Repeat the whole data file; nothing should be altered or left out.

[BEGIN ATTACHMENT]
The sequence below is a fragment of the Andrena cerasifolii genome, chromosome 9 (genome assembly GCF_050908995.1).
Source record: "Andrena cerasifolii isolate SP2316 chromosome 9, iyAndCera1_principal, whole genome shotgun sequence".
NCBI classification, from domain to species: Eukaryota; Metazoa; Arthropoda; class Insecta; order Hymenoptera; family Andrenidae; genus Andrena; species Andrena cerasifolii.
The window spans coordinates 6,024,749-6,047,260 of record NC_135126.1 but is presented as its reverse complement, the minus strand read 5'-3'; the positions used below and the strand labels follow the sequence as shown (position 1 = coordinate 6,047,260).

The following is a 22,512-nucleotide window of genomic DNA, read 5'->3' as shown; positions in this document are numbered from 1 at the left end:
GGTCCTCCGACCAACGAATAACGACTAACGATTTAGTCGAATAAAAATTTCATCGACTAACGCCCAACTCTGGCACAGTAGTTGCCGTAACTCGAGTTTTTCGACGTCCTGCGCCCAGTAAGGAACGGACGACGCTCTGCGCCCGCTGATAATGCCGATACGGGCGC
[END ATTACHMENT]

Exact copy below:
The sequence below is a fragment of the Andrena cerasifolii genome, chromosome 9 (genome assembly GCF_050908995.1).
Source record: "Andrena cerasifolii isolate SP2316 chromosome 9, iyAndCera1_principal, whole genome shotgun sequence".
NCBI classification, from domain to species: Eukaryota; Metazoa; Arthropoda; class Insecta; order Hymenoptera; family Andrenidae; genus Andrena; species Andrena cerasifolii.
The window spans coordinates 6,024,749-6,047,260 of record NC_135126.1 but is presented as its reverse complement, the minus strand read 5'-3'; the positions used below and the strand labels follow the sequence as shown (position 1 = coordinate 6,047,260).

The following is a 22,512-nucleotide window of genomic DNA, read 5'->3' as shown; positions in this document are numbered from 1 at the left end:
GGTCCTCCGACCAACGAATAACGACTAACGATTTAGTCGAATAAAAATTTCATCGACTAACGCCCAACTCTGGCACAGTAGTTGCCGTAACTCGAGTTTTTCGACGTCCTGCGCCCAGTAAGGAACGGACGACGCTCTGCGCCCGCTGATAATGCCGATACGGGCGC